In Singapore, about 35 people are diagnosed with cancer every day. One in every four to five persons may develop cancer in their lifetime and this disease remains the nation’s leading cause of death, accounting for around 30% of deaths in our population.
That said, cancer survival in Singapore has markedly improved over the past five decades. The 5-year survival rate of colon cancer patients has risen from 13-28% 40 years ago to about 51-60% presently.
Among the various types of cancer, colorectal cancer (cancer of the colon and the rectum) ranks consistently as the most common cancer in Singapore over the past few decades: it is the leading cancer in men, and second most common among women. In fact, 6 people are diagnosed with colorectal cancer every day and the incidence of colorectal cancer in Singapore is among the highest in the world.
Whilst the statistics may sound less than encouraging, the good news is that early detection by way of cancer screening, along with improvements in treatment, has reduced the mortality rate of colorectal cancer.
Colorectal cancer screening not only reduces the risk of advanced cancer in patients substantially, it is also cost effective. There are two main modalities used in colorectal cancer screening: stool based tests and endoscopy. Singaporeans and permanent residents (PRs) are encouraged to go for regular health screenings and the necessary follow-up as part of Screen for Life (SFL), a national screening programme that provides subsidised screening at nominal or no cost for selected groups of patients. Screening allows for early detection of conditions and with timely treatment, it will prove to be more effective.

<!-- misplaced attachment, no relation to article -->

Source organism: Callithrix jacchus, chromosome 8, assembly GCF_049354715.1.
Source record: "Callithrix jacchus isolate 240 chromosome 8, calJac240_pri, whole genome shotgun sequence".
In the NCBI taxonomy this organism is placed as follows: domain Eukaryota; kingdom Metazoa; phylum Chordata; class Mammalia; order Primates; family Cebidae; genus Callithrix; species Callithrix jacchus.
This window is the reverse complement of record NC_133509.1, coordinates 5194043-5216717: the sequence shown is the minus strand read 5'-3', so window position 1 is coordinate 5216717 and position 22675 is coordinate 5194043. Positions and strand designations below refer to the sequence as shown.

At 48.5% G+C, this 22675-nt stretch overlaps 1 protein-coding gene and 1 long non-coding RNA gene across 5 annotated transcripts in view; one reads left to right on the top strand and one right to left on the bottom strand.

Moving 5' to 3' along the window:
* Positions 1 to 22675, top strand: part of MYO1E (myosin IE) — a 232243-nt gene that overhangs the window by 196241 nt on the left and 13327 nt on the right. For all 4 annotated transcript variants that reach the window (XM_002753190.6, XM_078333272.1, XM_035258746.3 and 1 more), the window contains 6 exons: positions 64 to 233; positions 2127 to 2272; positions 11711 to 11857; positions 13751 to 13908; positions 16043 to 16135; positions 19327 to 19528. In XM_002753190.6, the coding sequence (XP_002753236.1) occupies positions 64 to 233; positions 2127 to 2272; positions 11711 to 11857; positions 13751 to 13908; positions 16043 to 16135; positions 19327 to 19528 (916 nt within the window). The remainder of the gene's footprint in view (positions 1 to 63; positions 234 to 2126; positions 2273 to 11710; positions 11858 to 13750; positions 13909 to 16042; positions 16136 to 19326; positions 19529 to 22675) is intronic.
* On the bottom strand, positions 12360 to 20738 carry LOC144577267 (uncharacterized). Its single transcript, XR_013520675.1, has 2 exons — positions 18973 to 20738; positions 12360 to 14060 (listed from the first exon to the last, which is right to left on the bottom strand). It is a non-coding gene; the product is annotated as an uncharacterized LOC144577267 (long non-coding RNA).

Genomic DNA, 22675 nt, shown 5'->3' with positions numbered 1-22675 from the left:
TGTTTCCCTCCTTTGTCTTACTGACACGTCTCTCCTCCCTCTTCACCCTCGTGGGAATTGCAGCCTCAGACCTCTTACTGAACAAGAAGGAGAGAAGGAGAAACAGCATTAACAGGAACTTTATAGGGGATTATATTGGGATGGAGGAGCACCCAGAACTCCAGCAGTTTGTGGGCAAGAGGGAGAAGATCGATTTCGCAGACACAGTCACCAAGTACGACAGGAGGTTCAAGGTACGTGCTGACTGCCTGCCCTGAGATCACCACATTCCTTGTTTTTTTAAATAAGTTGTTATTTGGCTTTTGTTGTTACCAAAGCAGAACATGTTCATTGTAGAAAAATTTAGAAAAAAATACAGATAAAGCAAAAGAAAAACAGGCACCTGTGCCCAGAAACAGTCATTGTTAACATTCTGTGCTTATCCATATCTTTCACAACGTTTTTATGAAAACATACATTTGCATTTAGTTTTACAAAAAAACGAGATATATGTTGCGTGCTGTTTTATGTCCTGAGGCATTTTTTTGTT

These are the risk factors for colorectal cancer
- Ages 50-years-old and above
- Family history of colorectal cancers
- Inflammatory bowel disease
- Hereditary conditions such as hereditary nonpolyposis colorectal cancer (HNPCC) and familial adenomatous polyposis (FAP).
Review the list and if you are at risk of colorectal cancer, discuss your options for screening with your family physician. Early detection saves lives, and in many cases, prevent colorectal cancer by the removal of pre-cancerous polyps detected on colonoscopy.
1. Singapore Cancer Registry 50th Anniversary Monograph 1968 -2017
2. E. Altobelli, L. Rapacchietta, C. Marziliano, G. Campagna, V. Profeta and R. Fagnano, “Differences in colorectal cancer surveillance epidemiology and screening in the WHO European Region,” Oncol Lett, vol. 17, no. 2, pp. 2531-2542, 2019.
3. PWW Chan, JH Ngu, Z Poh and R Soetikno. Colorectal cancer screening. Singapore Medical Journal 2017; 58(1): 24-28